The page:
Thursday, January 8, 2009
Blue Pencil no. 3.1: Rotunda
The term that I quibbled with most in reading Graphic Design History: A Critical History was “rotunda”. On the assumption that most of those reading Blue Pencil do not have paleographical or calligraphic backgrounds I thought it would be easier to understand my comments if I posted some examples of rotunda and of humanist bookhand.
This first image is Ryl Latin Ms 32, f. 21. For those not used to manuscript notation this is the 21st right-hand page in Ms 32 from the John Rylands Library in Manchester, England (f. 21 indicates folio 21 or recto 21). Although it is now in Manchester, the manuscript, known informally as the Colonna Bible because it was commissioned by Cardinal Pompeo Colonna, was originally written in Italy. The date is unclear, both 1520 and sometime after 1532 have been proposed, but for our purposes the exact date is immaterial. The fact that the Colonna Missal was written over 70 years after the Gutenberg Bible was printed may seem astounding, but liturgical and humanist manuscripts continued to be written, decorated, illuminated and lavishly bound into the early decades of the 16th c. century. See the remarkable catalogue that accompanied the 1994/1995 Painted Page exhibition in London and New York.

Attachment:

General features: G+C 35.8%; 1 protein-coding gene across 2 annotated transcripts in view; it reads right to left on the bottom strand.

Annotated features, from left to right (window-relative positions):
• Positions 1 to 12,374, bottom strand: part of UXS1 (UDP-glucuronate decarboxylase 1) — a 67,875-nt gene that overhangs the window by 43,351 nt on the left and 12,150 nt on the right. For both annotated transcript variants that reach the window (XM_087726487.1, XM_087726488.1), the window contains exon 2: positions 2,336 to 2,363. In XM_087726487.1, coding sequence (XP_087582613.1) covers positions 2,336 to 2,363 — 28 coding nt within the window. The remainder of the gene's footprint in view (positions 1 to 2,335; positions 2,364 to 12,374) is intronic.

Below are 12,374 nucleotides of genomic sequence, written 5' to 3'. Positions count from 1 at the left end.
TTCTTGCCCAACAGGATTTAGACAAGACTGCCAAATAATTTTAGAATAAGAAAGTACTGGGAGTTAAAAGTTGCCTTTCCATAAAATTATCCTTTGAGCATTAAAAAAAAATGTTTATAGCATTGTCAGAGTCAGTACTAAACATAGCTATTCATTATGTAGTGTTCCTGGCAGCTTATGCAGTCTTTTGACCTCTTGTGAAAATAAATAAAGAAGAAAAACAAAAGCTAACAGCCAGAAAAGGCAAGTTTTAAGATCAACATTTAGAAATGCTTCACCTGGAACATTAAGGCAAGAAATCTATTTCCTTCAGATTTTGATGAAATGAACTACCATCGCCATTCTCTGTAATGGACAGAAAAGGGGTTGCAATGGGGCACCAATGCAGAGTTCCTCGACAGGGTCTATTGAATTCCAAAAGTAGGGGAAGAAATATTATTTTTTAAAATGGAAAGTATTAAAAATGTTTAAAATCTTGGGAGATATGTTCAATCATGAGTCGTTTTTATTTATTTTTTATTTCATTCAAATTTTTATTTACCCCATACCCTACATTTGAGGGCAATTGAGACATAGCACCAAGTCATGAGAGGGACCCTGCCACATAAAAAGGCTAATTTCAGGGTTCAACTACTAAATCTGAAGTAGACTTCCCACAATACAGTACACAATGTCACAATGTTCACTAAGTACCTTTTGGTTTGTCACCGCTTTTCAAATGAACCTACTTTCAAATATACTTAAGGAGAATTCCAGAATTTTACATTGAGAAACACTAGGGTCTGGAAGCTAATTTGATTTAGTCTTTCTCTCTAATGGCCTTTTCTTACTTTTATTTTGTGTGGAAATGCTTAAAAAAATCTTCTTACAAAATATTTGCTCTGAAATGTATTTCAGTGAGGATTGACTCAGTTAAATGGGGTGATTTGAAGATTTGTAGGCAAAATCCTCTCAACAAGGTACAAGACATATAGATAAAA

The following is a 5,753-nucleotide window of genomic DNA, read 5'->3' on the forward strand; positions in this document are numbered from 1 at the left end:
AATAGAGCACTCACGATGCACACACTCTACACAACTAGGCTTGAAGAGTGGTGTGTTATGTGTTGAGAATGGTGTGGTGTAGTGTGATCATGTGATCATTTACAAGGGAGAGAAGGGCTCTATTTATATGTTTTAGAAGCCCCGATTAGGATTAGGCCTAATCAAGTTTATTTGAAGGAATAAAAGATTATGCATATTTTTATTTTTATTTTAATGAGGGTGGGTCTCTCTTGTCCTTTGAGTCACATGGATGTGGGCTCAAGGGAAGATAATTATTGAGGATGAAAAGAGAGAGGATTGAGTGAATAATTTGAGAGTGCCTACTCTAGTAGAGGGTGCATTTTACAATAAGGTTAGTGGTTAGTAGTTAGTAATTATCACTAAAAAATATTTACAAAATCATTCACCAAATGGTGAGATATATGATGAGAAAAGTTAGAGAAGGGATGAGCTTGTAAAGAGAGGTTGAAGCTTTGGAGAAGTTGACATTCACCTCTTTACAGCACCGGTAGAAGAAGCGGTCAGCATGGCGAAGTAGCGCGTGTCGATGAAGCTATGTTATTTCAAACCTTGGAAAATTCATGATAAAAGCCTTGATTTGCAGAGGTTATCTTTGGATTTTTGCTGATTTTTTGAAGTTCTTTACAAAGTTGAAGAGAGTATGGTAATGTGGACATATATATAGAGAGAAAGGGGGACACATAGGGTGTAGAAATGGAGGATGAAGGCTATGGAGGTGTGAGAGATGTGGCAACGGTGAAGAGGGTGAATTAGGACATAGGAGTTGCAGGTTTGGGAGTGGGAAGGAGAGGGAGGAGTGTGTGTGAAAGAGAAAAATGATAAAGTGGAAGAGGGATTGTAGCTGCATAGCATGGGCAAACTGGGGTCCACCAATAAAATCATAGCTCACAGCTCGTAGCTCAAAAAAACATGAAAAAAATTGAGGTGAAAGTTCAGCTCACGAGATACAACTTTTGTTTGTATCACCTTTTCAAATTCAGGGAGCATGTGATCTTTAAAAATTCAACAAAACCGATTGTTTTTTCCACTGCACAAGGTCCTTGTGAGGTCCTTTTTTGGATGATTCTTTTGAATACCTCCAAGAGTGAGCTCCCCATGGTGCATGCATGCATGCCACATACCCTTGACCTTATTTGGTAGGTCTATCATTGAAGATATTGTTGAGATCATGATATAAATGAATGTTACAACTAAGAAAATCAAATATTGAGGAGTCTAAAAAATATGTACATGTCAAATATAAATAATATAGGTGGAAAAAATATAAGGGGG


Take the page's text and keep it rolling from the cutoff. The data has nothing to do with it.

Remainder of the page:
Although it is the illumination that makes the Colonna Missal famous, it is the letters that are my focus. They are a superb example of rotunda as I understand the term: a rounded gothic hand mainly found in Italy and Spain. The fact that this example is not from the Middle Ages does not undercut my argument. Letter styles often continued in use well beyond the decades or century in which they evolved. In the case of rotunda it continued in use in Italy into the 16th c. and in Spanish colonies (eg. Mexico) well into the 17th c.
The letters—we are speaking of the minuscules (small letters) since it is they and not the majuscules (or capitals) that are used to define the features of most scripts after the Carolingian revolution—are heavy and dark and most of them are narrow or compressed, but some are “round” (b, c, d, e, g, o, q and s) which is where the name rotunda comes from. These ”round” letters are not really round in the geometric sense since they are sharply broken in several place, mainly at the upper left and/or the lower right. The breaks make rotunda a gothic of medieval script. Similar rotunda letters can be found in the Carvajal Missal (Rome, c.1520) in Historical Scripts by Stan Knight and the richly illuminated choir books in the Libreria Piccolomini in the Duomo at Siena (written between c.1465 and 1519).